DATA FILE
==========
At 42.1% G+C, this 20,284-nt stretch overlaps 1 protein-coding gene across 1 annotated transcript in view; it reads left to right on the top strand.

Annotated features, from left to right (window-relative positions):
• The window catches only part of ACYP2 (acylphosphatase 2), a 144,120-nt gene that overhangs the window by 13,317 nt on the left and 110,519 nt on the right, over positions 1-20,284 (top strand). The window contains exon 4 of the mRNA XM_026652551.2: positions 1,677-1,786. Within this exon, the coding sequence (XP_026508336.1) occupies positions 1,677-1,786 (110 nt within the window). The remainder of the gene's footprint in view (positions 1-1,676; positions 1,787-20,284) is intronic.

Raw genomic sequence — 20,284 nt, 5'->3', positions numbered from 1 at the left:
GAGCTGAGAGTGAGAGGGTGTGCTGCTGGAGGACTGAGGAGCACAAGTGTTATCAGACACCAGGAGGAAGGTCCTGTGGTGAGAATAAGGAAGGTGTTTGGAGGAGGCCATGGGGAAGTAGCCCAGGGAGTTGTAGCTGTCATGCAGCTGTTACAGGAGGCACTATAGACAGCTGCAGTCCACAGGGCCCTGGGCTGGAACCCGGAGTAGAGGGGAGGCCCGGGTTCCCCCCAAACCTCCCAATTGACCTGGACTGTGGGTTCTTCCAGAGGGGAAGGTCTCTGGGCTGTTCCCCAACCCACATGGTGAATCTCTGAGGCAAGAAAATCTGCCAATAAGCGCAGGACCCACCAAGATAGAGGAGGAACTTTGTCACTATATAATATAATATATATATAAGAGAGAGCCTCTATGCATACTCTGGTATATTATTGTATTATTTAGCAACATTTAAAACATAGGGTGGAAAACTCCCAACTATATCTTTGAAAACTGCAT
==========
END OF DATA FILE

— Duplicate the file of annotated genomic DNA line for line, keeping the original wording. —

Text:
At 42.1% G+C, this 20,284-nt stretch overlaps 1 protein-coding gene across 1 annotated transcript in view; it reads left to right on the top strand.

Annotated features, from left to right (window-relative positions):
• The window catches only part of ACYP2 (acylphosphatase 2), a 144,120-nt gene that overhangs the window by 13,317 nt on the left and 110,519 nt on the right, over positions 1-20,284 (top strand). The window contains exon 4 of the mRNA XM_026652551.2: positions 1,677-1,786. Within this exon, the coding sequence (XP_026508336.1) occupies positions 1,677-1,786 (110 nt within the window). The remainder of the gene's footprint in view (positions 1-1,676; positions 1,787-20,284) is intronic.

Raw genomic sequence — 20,284 nt, 5'->3', positions numbered from 1 at the left:
GAGCTGAGAGTGAGAGGGTGTGCTGCTGGAGGACTGAGGAGCACAAGTGTTATCAGACACCAGGAGGAAGGTCCTGTGGTGAGAATAAGGAAGGTGTTTGGAGGAGGCCATGGGGAAGTAGCCCAGGGAGTTGTAGCTGTCATGCAGCTGTTACAGGAGGCACTATAGACAGCTGCAGTCCACAGGGCCCTGGGCTGGAACCCGGAGTAGAGGGGAGGCCCGGGTTCCCCCCAAACCTCCCAATTGACCTGGACTGTGGGTTCTTCCAGAGGGGAAGGTCTCTGGGCTGTTCCCCAACCCACATGGTGAATCTCTGAGGCAAGAAAATCTGCCAATAAGCGCAGGACCCACCAAGATAGAGGAGGAACTTTGTCACTATATAATATAATATATATATAAGAGAGAGCCTCTATGCATACTCTGGTATATTATTGTATTATTTAGCAACATTTAAAACATAGGGTGGAAAACTCCCAACTATATCTTTGAAAACTGCAT